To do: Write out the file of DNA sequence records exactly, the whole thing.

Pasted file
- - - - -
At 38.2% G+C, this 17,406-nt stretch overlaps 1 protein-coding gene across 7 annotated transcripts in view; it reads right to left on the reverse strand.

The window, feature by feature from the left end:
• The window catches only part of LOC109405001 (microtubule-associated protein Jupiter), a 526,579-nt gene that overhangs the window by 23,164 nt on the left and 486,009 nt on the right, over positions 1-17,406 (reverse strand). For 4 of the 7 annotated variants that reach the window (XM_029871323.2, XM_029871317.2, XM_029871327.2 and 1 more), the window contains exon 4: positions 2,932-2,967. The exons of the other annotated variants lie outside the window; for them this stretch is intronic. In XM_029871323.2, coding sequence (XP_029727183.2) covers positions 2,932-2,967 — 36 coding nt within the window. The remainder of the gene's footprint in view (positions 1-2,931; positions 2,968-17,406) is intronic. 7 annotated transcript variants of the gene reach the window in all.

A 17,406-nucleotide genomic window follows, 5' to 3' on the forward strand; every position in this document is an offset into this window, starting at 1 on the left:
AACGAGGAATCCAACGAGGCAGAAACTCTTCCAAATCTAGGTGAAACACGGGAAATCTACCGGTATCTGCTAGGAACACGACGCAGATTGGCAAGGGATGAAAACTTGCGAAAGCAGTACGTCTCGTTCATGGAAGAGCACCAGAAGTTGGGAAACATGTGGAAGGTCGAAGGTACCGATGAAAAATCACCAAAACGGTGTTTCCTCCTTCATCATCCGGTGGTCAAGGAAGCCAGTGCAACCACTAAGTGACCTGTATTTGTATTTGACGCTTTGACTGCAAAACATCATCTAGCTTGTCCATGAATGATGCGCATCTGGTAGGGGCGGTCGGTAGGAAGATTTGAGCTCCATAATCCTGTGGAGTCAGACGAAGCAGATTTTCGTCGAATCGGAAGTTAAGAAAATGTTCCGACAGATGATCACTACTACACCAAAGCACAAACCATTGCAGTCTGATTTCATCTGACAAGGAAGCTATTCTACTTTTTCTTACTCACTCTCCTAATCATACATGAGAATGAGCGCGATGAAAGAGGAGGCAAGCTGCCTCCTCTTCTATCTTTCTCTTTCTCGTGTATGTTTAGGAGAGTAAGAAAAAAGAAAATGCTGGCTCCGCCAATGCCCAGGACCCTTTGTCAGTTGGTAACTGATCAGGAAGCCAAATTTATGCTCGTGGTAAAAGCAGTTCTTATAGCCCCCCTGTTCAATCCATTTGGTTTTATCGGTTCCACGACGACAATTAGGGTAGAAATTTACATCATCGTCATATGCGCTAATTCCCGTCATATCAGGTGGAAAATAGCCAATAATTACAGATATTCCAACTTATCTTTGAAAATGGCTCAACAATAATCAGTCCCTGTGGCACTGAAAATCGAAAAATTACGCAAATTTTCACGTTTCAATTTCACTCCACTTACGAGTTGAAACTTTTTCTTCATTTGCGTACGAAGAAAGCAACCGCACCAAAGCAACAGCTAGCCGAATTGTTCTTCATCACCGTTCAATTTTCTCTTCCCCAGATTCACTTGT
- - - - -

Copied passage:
At 38.2% G+C, this 17,406-nt stretch overlaps 1 protein-coding gene across 7 annotated transcripts in view; it reads right to left on the reverse strand.

The window, feature by feature from the left end:
• The window catches only part of LOC109405001 (microtubule-associated protein Jupiter), a 526,579-nt gene that overhangs the window by 23,164 nt on the left and 486,009 nt on the right, over positions 1-17,406 (reverse strand). For 4 of the 7 annotated variants that reach the window (XM_029871323.2, XM_029871317.2, XM_029871327.2 and 1 more), the window contains exon 4: positions 2,932-2,967. The exons of the other annotated variants lie outside the window; for them this stretch is intronic. In XM_029871323.2, coding sequence (XP_029727183.2) covers positions 2,932-2,967 — 36 coding nt within the window. The remainder of the gene's footprint in view (positions 1-2,931; positions 2,968-17,406) is intronic. 7 annotated transcript variants of the gene reach the window in all.

A 17,406-nucleotide genomic window follows, 5' to 3' on the forward strand; every position in this document is an offset into this window, starting at 1 on the left:
AACGAGGAATCCAACGAGGCAGAAACTCTTCCAAATCTAGGTGAAACACGGGAAATCTACCGGTATCTGCTAGGAACACGACGCAGATTGGCAAGGGATGAAAACTTGCGAAAGCAGTACGTCTCGTTCATGGAAGAGCACCAGAAGTTGGGAAACATGTGGAAGGTCGAAGGTACCGATGAAAAATCACCAAAACGGTGTTTCCTCCTTCATCATCCGGTGGTCAAGGAAGCCAGTGCAACCACTAAGTGACCTGTATTTGTATTTGACGCTTTGACTGCAAAACATCATCTAGCTTGTCCATGAATGATGCGCATCTGGTAGGGGCGGTCGGTAGGAAGATTTGAGCTCCATAATCCTGTGGAGTCAGACGAAGCAGATTTTCGTCGAATCGGAAGTTAAGAAAATGTTCCGACAGATGATCACTACTACACCAAAGCACAAACCATTGCAGTCTGATTTCATCTGACAAGGAAGCTATTCTACTTTTTCTTACTCACTCTCCTAATCATACATGAGAATGAGCGCGATGAAAGAGGAGGCAAGCTGCCTCCTCTTCTATCTTTCTCTTTCTCGTGTATGTTTAGGAGAGTAAGAAAAAAGAAAATGCTGGCTCCGCCAATGCCCAGGACCCTTTGTCAGTTGGTAACTGATCAGGAAGCCAAATTTATGCTCGTGGTAAAAGCAGTTCTTATAGCCCCCCTGTTCAATCCATTTGGTTTTATCGGTTCCACGACGACAATTAGGGTAGAAATTTACATCATCGTCATATGCGCTAATTCCCGTCATATCAGGTGGAAAATAGCCAATAATTACAGATATTCCAACTTATCTTTGAAAATGGCTCAACAATAATCAGTCCCTGTGGCACTGAAAATCGAAAAATTACGCAAATTTTCACGTTTCAATTTCACTCCACTTACGAGTTGAAACTTTTTCTTCATTTGCGTACGAAGAAAGCAACCGCACCAAAGCAACAGCTAGCCGAATTGTTCTTCATCACCGTTCAATTTTCTCTTCCCCAGATTCACTTGT